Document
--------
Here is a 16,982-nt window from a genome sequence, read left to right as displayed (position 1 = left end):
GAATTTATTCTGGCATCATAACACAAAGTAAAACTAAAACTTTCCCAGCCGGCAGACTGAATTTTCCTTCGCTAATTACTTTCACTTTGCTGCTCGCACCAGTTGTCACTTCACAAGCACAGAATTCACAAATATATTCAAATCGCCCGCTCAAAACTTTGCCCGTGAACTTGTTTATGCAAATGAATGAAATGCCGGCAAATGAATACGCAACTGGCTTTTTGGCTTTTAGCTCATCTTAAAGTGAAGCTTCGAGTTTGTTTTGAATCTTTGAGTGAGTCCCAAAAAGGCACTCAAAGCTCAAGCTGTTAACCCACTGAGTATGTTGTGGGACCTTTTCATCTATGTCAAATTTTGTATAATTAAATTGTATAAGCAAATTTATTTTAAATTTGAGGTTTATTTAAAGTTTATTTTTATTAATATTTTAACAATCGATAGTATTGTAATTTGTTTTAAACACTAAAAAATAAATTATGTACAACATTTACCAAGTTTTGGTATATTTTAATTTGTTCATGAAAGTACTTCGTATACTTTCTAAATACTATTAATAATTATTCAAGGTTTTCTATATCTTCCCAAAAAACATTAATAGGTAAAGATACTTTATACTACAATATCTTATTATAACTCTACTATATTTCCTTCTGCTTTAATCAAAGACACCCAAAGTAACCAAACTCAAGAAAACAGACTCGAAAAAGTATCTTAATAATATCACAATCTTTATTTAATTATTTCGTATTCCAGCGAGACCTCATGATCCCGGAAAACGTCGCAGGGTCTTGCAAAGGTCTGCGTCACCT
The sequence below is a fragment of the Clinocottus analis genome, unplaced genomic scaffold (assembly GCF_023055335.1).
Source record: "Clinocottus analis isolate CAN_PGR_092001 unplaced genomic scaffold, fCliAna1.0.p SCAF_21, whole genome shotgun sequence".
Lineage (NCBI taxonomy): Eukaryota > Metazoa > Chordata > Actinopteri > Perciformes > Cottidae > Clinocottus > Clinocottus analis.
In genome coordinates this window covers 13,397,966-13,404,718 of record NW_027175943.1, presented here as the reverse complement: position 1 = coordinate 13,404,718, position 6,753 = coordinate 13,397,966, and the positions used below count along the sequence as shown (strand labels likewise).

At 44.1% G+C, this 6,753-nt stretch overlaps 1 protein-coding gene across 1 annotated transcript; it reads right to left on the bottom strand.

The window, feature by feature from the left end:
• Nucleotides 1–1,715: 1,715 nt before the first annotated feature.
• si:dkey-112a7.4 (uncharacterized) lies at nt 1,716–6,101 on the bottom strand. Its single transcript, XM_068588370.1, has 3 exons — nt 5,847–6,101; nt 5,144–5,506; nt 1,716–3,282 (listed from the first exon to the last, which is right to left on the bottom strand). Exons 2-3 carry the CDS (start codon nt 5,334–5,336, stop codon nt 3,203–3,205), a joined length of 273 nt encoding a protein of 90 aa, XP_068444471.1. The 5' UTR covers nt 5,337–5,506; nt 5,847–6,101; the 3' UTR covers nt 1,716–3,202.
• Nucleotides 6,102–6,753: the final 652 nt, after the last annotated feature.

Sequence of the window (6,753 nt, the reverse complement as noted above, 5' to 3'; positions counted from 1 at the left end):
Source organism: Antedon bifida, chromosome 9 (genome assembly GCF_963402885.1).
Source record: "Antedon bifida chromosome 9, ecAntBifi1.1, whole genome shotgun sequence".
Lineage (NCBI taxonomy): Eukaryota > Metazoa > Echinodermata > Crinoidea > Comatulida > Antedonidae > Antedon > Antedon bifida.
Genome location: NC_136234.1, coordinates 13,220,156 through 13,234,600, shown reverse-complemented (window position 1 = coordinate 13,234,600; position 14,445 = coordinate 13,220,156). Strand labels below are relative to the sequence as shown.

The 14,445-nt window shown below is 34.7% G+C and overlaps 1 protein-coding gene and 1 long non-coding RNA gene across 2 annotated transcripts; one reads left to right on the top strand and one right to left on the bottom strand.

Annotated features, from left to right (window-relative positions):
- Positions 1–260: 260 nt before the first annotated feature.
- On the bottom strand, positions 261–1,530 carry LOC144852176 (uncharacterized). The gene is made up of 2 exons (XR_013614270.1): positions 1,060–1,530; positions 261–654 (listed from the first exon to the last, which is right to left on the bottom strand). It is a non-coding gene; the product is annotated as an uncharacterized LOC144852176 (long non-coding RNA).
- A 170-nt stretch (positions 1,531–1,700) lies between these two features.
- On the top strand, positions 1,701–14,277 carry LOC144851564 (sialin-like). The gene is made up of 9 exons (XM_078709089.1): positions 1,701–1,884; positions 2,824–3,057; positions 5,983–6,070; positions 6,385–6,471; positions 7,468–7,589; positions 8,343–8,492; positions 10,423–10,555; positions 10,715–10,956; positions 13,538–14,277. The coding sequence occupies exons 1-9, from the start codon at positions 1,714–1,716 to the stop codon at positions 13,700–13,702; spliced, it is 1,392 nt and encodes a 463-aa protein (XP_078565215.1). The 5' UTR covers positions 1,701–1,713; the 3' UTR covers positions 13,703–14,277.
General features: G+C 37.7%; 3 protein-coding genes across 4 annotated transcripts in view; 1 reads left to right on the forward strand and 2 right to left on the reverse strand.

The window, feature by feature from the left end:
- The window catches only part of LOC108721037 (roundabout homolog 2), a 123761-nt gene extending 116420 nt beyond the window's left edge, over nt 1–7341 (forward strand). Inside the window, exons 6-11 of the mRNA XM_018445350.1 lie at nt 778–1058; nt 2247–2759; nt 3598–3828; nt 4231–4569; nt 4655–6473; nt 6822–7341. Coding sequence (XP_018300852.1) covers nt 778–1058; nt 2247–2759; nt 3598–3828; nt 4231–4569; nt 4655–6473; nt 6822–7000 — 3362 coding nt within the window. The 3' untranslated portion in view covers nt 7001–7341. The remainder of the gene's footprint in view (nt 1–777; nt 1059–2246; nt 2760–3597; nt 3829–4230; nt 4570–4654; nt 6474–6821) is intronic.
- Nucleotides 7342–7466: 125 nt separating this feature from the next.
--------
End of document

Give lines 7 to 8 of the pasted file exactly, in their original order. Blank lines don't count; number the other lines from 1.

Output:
At 44.1% G+C, this 6,753-nt stretch overlaps 1 protein-coding gene across 1 annotated transcript; it reads right to left on the bottom strand.

The window, feature by feature from the left end: